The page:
It is now our first official 1st day to start the hike, as yesterday was a travel day. The trail is about 63 kms long and for the most part campsites are spread reasonably well along the trail. There are no fees to get on this trail, you just have to notify Parks Branch that you are going on the trail and when you expect to be out. We gave ourselves 5 days to do the trail, as we had not been on it before.
We got up early and walked down to the lake.
We then had bacon and eggs for breakfast, took the tent down and left the Provincial Park campsite to drive to the North Trailhead.
Parking here is a bit of a problem, as there really is just a turnaround where everyone parks along the outside edge, so you find a spot where you can park facing the road. Once we did that, we put our packs on – stepped in front of the sign and got our usual start-of-hike photo.
It is a nice sunny day and the forecast is for temperatures into the mid 30’s for the week. That will be hot hiking weather. So at 9:30 am we head down the trail.
In about 15 minutes we come to Bedford Creek – and it is flooded by high lake water. There is a beaver dam here that we will walk across and just see how wet we might get. Whenever crossing a dam or water, it is imperative that you undo your waist belt and chest strap, in the event you ever fall in. It is almost impossible to get them undone if you fall into the water. By undoing them in advance, if you were to fall in, you can just shrug out of your pack, get up and retrieve it, all without drinking copius amounts of water.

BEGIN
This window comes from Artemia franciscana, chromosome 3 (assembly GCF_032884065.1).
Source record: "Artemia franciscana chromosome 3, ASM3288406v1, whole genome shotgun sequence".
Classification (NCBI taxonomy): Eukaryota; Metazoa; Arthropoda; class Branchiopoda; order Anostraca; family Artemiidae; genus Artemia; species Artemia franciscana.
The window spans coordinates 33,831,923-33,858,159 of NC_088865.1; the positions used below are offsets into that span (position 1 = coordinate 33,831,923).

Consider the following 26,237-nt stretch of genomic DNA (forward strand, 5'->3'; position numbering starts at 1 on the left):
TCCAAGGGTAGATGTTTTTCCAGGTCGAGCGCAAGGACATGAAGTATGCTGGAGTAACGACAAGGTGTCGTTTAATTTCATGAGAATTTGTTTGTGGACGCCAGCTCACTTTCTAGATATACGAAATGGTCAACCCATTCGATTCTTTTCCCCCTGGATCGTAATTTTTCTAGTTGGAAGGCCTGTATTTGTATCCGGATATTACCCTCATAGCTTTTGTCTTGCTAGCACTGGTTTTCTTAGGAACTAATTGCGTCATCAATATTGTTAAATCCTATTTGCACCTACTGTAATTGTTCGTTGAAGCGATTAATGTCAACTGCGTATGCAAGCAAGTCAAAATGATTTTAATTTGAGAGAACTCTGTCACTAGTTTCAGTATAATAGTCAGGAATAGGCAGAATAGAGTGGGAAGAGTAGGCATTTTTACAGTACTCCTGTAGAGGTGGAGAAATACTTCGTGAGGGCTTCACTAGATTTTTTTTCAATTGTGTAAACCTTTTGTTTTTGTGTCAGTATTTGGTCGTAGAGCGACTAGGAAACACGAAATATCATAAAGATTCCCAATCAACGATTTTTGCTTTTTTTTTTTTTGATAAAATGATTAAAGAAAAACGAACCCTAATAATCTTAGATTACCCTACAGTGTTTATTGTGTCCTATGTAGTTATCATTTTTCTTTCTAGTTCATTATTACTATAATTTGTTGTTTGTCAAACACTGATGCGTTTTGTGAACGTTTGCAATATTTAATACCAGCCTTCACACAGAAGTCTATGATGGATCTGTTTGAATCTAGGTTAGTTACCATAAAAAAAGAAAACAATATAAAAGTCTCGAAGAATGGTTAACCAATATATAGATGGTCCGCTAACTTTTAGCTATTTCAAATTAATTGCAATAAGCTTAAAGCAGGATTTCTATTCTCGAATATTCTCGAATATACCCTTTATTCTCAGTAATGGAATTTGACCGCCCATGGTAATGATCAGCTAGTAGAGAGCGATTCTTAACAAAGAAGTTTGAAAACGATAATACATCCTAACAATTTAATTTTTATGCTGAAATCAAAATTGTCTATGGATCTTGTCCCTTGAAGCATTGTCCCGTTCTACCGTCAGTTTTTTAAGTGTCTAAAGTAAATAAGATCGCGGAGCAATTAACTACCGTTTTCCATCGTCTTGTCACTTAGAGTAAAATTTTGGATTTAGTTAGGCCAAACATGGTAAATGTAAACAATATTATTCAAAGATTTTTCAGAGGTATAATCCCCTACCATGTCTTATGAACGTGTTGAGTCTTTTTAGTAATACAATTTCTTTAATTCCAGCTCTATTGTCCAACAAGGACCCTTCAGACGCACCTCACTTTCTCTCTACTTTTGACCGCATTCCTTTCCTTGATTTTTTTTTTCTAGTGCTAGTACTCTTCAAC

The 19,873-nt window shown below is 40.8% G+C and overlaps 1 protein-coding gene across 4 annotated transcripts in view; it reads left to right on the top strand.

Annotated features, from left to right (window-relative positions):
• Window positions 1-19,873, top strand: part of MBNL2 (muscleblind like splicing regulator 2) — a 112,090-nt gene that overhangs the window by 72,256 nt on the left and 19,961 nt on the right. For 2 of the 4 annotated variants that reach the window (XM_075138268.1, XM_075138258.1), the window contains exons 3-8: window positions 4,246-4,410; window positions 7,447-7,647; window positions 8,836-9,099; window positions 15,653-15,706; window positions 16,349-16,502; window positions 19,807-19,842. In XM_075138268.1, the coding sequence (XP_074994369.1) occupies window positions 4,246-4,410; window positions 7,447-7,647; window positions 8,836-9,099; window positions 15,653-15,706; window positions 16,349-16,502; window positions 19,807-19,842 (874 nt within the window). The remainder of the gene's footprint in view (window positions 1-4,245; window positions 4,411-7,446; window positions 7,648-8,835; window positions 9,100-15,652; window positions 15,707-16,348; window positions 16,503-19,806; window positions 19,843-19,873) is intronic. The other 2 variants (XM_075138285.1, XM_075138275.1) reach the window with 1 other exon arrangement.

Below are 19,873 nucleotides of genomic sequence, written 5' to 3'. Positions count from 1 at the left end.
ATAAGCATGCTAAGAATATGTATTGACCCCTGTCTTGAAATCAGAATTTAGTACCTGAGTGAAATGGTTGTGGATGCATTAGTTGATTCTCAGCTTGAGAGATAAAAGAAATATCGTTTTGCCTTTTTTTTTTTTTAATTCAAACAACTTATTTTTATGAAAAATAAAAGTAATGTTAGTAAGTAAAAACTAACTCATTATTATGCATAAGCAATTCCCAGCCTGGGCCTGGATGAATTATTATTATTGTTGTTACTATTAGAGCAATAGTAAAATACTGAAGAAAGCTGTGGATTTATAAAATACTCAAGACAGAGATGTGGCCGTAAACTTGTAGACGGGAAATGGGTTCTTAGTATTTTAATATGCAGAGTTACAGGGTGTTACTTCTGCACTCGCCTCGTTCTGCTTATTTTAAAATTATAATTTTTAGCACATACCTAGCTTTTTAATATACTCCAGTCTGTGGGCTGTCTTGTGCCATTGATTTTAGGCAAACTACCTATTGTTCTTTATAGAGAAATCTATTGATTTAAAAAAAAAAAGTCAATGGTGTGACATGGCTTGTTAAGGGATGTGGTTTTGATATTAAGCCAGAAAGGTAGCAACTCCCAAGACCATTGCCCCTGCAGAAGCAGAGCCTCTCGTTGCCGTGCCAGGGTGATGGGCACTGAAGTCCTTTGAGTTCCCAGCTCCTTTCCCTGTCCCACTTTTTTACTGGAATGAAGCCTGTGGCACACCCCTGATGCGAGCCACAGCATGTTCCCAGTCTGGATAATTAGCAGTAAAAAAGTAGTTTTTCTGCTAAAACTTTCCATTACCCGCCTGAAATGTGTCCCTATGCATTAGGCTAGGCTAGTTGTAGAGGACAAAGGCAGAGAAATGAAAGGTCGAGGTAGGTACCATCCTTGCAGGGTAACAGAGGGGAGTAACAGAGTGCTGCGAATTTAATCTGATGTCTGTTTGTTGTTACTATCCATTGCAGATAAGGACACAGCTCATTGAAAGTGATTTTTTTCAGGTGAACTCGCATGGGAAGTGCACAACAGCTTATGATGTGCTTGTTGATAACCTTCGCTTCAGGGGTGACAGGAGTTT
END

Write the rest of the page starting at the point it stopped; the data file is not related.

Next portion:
Getting across the dam was no problem.
Getting off the dam was a bit more interesting
To get off the dam and back to the trail we have to walk across a grassy area to get to the line of trees by the lake – by the 3rd step – depending on whether you stepped in a hole or not – you were either up to your thighs or waist in water (it was warm water at least). That was a nice introduction to the trail.
On the way across the dam, we saw the Mantario sign buried in the dam itself. Beavers have a funny way of making a point sometimes.
We found out afterwards that hikers the week before had to wade across in chest deep water with their packs held over their heads to get past this point. Guess we got lucky.
We continued down the trail, which was still very wet in places and in no time our pants were dried off.
Our first break of the day was at the docks at Crow Duck Lake Outfitters spot.
It was very hot out with no breeze as we headed out again. The walking got somewhat better with part of the trail along bedrock that continues into the water, as well as bedrock further away from the lake.
and back to the water
Lots of the trail covers ground like this
or like this
We were now approaching the lake we would stop at for lunch
we stopped for lunch at Hemenway Lake and jumped in the water to cool off. At this point we have walked about 9.1 kms
Once lunch (soup and hot dogs) was done, we filled our water bottles and continued on to Ritchie Lake, which would be our stop for the day.
This stretch of trail has long areas of rather bare rock, with stunted trees growing in places
with some being a very long hot climb
but once you got to the top – the views were fantastic
and with a little more hot afternoon walking,
including crossing the Whitesheel /Crowduck Lake canoe portage trail (about 400m to Ritchie Lake)
we arrived at Ritchie Lake (about 6 kms from Hemenway) – our stop for the day
so we unpacked, set up the tent and had supper
had a bit of time for viewing wildlife
watched the sunset
that was it for day 1. Walked about 15.1 kms today and agreed we needed to get an earlier start in the morning to avoid walking across the very hot rocks on the ridges.